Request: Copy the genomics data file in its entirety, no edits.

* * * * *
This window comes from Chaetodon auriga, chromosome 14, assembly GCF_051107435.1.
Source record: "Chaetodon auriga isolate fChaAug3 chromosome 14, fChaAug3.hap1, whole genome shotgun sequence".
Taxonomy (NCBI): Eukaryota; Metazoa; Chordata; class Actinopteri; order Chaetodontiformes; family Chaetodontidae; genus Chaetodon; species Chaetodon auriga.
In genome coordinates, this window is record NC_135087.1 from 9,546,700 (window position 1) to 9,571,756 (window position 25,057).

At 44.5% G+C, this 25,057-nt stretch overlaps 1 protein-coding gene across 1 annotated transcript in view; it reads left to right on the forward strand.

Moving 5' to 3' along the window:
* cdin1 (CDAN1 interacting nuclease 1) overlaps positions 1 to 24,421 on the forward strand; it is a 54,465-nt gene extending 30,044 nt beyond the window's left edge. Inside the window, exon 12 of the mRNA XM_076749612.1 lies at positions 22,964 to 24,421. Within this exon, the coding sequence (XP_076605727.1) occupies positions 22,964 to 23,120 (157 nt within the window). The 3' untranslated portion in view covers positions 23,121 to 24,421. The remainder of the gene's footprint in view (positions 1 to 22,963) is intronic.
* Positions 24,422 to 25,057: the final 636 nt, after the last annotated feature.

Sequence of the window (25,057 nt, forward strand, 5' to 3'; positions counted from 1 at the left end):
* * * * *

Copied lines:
This window comes from Chaetodon auriga, chromosome 14, assembly GCF_051107435.1.
Source record: "Chaetodon auriga isolate fChaAug3 chromosome 14, fChaAug3.hap1, whole genome shotgun sequence".
Taxonomy (NCBI): Eukaryota; Metazoa; Chordata; class Actinopteri; order Chaetodontiformes; family Chaetodontidae; genus Chaetodon; species Chaetodon auriga.
In genome coordinates, this window is record NC_135087.1 from 9,546,700 (window position 1) to 9,571,756 (window position 25,057).

At 44.5% G+C, this 25,057-nt stretch overlaps 1 protein-coding gene across 1 annotated transcript in view; it reads left to right on the forward strand.

Moving 5' to 3' along the window:
* cdin1 (CDAN1 interacting nuclease 1) overlaps positions 1 to 24,421 on the forward strand; it is a 54,465-nt gene extending 30,044 nt beyond the window's left edge. Inside the window, exon 12 of the mRNA XM_076749612.1 lies at positions 22,964 to 24,421. Within this exon, the coding sequence (XP_076605727.1) occupies positions 22,964 to 23,120 (157 nt within the window). The 3' untranslated portion in view covers positions 23,121 to 24,421. The remainder of the gene's footprint in view (positions 1 to 22,963) is intronic.
* Positions 24,422 to 25,057: the final 636 nt, after the last annotated feature.

Sequence of the window (25,057 nt, forward strand, 5' to 3'; positions counted from 1 at the left end):